As one of relatively few shipping crypto projects, we’ve found ourselves on the bleeding edge of user onboarding – which has become by far the biggest obstacle standing in the way of broad adoption of ours and others’ dApps.
Our discussions with many other project teams at conferences and the lively debates on reddit confirm that this is indeed a widespread and significant problem noticed by the majority.
New users currently need to jump through some very unfamiliar and technical hoops to try out dApps, and judging by the dismal marketwide DAUs (daily active users) and MAUs (monthly active users), they’re just not ‘buying it’!
The need to deal with browser plugins and extensions or even entirely new and unfamiliar crypto-enabled browsers, along with the steep learning curve of private key security and backup phrases, is too high a barrier for the vast majority of users.
The ease of use and broad compatibility we take for granted in a Web2 environment has not yet found its way to the world of dApps.
What’s needed is a way to ease people into the new Web3 world from their familiar Web2 environments – giving them a smooth transition to blockchain experiences and benefits.
Moreover, while the Web3 situation on desktop browsers is bad enough, 60-70% (and rising) of all web traffic comes from mobile devices. iPhone and Android dominate the mobile market, yet their default browsers are woefully incompatible with Web3 and can’t be ‘upgraded’ through the use of plugins such as are available on desktop.
If a potential customer has to download a whole new browser to try out a dApp they find attractive; it’s a problem – especially when their familiar browsing environment (bookmarks, history, password manager, etc.) is absent.
There are already some strong efforts in the mobile Web3 browser/wallet space, including Status.im, the Coinbase wallet and the Trust wallet. However, these all still suffer from the same problems of being yet another app that needs to be downloaded and therefore continuing to provide an unfamiliar environment to the user.
As a simple example, most current Web3 mobile browsers don’t currently support landscape mode, and yet the dominant applications on the internet are entertainment apps designed to be viewed in landscape. Examples like Netflix or Youtube showcase the truly awful experience that consuming media or playing games in a Web3 environment is. Web3 browser apps need to improve their support for the internet’s most popular activities, and it can’t come soon enough.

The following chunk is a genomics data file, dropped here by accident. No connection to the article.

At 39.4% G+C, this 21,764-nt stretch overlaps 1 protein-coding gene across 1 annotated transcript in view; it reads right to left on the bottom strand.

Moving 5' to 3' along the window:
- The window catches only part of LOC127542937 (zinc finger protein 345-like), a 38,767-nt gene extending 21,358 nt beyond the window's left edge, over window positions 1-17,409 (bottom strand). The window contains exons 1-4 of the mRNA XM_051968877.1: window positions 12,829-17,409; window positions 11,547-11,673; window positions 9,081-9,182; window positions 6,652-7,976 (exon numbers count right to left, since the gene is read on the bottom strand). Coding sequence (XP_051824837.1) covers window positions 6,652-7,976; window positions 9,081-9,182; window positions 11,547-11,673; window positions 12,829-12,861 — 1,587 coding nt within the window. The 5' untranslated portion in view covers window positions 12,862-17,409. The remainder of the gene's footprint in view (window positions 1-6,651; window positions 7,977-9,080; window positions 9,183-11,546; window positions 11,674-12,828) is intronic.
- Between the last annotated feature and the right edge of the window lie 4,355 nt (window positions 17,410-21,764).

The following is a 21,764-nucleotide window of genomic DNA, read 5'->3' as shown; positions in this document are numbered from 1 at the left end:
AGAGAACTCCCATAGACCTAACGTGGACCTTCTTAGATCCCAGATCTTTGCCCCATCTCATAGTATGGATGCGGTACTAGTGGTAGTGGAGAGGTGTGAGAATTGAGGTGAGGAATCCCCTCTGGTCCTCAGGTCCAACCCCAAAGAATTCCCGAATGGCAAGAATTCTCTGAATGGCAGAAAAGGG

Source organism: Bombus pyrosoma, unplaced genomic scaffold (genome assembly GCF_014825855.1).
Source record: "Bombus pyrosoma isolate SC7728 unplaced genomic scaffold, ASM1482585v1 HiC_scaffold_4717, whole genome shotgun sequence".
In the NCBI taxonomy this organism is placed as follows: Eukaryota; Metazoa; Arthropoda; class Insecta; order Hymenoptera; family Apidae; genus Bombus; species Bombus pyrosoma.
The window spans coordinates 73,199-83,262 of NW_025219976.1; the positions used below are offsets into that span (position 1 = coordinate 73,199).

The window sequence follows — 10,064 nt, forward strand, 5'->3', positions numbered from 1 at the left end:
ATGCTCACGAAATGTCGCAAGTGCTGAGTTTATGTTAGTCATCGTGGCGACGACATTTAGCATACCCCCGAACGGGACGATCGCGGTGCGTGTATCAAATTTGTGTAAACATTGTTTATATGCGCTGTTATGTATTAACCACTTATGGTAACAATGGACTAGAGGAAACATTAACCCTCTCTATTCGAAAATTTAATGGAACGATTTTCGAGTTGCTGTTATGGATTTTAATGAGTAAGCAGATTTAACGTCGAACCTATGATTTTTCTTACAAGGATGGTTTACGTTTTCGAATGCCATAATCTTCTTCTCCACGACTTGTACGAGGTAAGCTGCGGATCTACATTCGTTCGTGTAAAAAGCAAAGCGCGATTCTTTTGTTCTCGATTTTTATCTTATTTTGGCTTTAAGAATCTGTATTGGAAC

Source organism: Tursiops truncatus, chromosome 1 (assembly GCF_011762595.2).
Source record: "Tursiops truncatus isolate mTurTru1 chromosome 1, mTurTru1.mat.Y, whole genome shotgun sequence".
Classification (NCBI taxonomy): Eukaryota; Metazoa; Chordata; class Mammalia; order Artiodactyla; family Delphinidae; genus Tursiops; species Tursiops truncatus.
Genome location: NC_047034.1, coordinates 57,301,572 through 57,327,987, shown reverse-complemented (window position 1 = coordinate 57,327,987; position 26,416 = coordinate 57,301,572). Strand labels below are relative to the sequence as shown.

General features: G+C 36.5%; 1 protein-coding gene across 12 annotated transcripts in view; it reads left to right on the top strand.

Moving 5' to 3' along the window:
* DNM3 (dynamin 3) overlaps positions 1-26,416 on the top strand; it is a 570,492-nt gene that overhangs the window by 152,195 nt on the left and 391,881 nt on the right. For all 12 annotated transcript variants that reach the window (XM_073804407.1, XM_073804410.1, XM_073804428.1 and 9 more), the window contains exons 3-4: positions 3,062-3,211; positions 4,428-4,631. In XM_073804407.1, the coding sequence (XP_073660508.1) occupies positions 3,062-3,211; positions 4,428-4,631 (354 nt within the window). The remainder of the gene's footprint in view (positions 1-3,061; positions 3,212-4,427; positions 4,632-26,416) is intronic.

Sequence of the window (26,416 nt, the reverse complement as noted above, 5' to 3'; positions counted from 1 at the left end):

These chronic hurdles lead to frustration and a poor initial experience for new users trying out what is supposed to be a ‘revolutionary’ new breed of application. The first impressions are terrible, and it shouldn’t be underestimated how much this is damaging adoption.
Better and more dependable wallets are coming, however, and some demonstrate real innovation, such as Argent, Tokencard, Dapper and Gnosis Safe. Some also enable easier onboarding that doesn’t force users to write down seed phrases, with security and usability powered by smart-contract based wallets that support spending limits, use relayers to pay for gas and provide social recovery of lost private keys. Despite this, these new browsers are still in their infancy. They are also challenging to find but do have a small but encouraging growing number of users.
We see the trend towards contract wallets as a positive one – and arguably Argent is currently the best of the breed but is only in limited release. Argent’s decision to pay for its user’s gas costs via its relayer is ambitious and probably explains why there’s a queuing system for user installs, but to afford to do this sustainably will require upselling value-added services to the user, and it’s unclear at this time how scaleable that model will be. Gnosis Safe is also impressive and is catching up fast.
Dapper Labs, creators of Cryptokitties, came up with their solution consisting of an app & contract wallet but doesn’t run on native browsers at this time, something that we feel is important to be able to reach the most significant potential audience.
Universallogin.io is another with an interesting approach, using ENS domains as usernames and is trying to gamify the experience of creating an account by rewarding achievements. It seems somewhat similar to Argent in its goals but not as far along in its development.
One issue we’re aware of with contract wallets is that they require some on-chain transactions to create the ENS username and contract wallet which adds a small delay and cost to the initial creation of a user account. These transactions are subject to network delays and fluctuating gas costs, which someone somewhere will have to pay for. Many of the contract wallets also rely on relayers or guardians and its not clear who pays in that instance, or what relayers have to charge to operate their service in a sustainable way.
Some of the demos we’ve seen so far are running on test nets or side chains which operate faster and are less expensive than ‘main net’ and aren’t quite as representative of the real world where the network can become clogged by uncles, airdrops, kitties and ICOs, which might not make the experience so frictionless for a first time user.